PAMM Kicks Off Miami Film Month With a Work by Artist Stan Douglas

June is Miami Film Month, highlighting the city's growing place in the world of cinema. The festival, now in its third year, gives visitors and locals a good reason try something new. Many organizations will host special events, including discounted or free film screenings.

Pérez Art Museum Miami (PAMM) will commemorate the event by hosting a happy hour and DJ on the museum's terrace today from 6 to 9 p.m. Admission is complimentary as part of the Free First Thursdays.

At the center of the space is a film installation by artist Stan Douglas. His work, Luanda-Kinshasa, was recently purchased by the museum in partnership with the Los Angeles County Museum of Art and is a new addition to PAMM’s permanent collection. The piece will be shown during the evening celebration and throughout the summer in the museum's auditorium.

A Vancouver native, Douglas is an internationally recognized artist working in diverse media such as film, installation, and photography. Much of his work uses simple disruption tactics to break apart our unconscious relationship with mass media, history, and time.
His Luanda-Kinshasa is set in the 1970s at the CBS 30th Street Studio in New York City, famously known as “The Church.” In its time, the studio produced key recordings by legendary musicians Billie Holiday, Aretha Franklin, Johnny Cash, Miles Davis, and many others. For the film, Douglas created an imaginary musical group, with costumes and sets based on meticulous research. It appears to be a documentary, but as PAMM curator Rene Morales describes it: “It is a constructed document of a fictitious recording session at the famed studio, featuring a band of professional musicians improvising together.”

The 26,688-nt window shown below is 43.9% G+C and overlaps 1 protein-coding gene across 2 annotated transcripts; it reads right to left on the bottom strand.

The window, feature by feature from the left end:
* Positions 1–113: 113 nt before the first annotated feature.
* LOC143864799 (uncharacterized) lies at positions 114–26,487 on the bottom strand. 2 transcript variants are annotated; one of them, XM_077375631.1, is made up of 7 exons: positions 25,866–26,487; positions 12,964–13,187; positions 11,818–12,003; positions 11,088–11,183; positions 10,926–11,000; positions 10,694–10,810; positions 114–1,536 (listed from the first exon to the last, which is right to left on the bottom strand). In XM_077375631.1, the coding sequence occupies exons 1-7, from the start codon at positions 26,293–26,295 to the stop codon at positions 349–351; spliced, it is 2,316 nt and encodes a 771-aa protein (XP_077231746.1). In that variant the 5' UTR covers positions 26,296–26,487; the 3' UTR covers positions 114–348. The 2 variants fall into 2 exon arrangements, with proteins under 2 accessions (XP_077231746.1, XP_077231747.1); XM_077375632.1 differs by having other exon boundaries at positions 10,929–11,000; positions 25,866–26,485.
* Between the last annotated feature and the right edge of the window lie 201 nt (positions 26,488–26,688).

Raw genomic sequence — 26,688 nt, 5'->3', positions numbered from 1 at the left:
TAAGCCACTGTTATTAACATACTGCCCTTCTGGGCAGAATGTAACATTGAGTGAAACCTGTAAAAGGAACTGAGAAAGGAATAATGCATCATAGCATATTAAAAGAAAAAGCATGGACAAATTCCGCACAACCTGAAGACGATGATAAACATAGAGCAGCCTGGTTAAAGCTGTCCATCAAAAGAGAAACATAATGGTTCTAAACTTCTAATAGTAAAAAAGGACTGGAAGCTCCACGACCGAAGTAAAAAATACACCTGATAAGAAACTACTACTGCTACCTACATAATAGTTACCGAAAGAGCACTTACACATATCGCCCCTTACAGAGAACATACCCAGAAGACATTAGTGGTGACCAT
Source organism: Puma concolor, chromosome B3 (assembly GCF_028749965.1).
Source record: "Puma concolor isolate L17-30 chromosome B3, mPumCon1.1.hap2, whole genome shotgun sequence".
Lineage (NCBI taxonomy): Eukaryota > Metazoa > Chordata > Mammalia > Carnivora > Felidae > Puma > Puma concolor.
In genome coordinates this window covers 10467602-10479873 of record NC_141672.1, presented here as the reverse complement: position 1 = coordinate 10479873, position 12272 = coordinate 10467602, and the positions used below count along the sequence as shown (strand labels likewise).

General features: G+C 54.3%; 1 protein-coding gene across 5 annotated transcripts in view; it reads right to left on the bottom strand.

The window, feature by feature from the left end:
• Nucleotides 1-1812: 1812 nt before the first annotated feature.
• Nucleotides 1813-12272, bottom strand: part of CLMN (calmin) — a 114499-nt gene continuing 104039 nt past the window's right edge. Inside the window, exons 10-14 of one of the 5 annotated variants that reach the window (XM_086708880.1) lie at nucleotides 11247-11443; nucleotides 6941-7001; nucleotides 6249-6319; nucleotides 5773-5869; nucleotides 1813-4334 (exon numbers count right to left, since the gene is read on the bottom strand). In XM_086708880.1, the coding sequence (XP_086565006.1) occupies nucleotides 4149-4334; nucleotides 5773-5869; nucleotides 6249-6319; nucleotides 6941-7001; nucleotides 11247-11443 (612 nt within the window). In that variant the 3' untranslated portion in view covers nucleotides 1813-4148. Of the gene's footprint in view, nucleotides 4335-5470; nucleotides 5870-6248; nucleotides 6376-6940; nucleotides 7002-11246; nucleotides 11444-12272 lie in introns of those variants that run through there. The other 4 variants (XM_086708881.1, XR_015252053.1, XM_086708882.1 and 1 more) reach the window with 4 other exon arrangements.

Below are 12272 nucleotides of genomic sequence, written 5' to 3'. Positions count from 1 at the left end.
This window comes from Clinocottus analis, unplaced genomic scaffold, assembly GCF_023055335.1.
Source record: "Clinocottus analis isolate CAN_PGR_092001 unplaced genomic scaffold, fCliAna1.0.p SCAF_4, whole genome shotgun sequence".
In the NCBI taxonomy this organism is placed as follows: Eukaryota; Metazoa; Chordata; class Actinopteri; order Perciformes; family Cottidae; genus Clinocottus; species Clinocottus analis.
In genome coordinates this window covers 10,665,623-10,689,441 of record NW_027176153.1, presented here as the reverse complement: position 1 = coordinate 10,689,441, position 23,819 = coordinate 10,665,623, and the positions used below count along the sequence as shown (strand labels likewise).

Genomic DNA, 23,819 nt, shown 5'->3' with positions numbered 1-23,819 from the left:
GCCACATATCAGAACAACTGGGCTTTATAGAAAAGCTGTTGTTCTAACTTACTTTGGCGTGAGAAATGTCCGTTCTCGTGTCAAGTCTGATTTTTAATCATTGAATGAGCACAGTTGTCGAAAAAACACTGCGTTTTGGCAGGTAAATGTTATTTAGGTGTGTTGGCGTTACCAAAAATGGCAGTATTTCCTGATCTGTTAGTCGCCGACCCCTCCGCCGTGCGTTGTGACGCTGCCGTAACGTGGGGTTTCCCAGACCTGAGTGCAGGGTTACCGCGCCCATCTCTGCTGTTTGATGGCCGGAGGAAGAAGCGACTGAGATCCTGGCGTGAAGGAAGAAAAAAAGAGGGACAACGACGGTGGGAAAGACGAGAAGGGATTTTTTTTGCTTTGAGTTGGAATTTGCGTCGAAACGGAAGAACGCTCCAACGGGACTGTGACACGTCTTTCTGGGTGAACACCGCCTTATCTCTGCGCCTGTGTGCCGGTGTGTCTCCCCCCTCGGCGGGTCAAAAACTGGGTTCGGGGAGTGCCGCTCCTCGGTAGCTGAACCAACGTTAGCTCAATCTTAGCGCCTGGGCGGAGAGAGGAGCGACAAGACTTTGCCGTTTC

Where many of Douglas’ films are heavily conceptual, this one is among his more accessible works.

Morales notes, “The music and the styles and mannerisms of the musicians are so compelling, they make time seem to melt away.” And touching on questions of race, gender, and nationality still relevant today, Morales continues, “the work vividly evokes the emergence of identity-based political struggles in the 1970s, alluding in particular to the birth of a globally minded black consciousness.”
Luanda-Kinshasa’s conceptual twist comes via its soundtrack. Over the course of the six-hour film, the band continually improvises two songs, “Luanda” and “Kinshasa.” According to Morales, “What seems at first to be straightforward, open-ended improvisation turns out to be a seemingly endless loop of edited and repeated parts.” For the viewer, “it becomes difficult to tell whether time is moving forward or folding in on itself.” Thus, Douglas interrupts the film’s temporal progression, revealing it as a construction.

The celebration on PAMM’s terrace will pay homage to the cultural era depicted in the film. On the terrace, DJ Hans will play recordings from the many artists who spent time at the Church and defined the sound of the '70s with their music.

— Catherine Annie Hollingsworth,

Stan Douglas' Luanda-Kinshasa
Opening Thursday, June 2, from 6 to 9 p.m. and running through June at Pérez Art Museum Miami, 1103 Biscayne Blvd., Miami; Opening night is free. To learn more about Miami Film Month, visit
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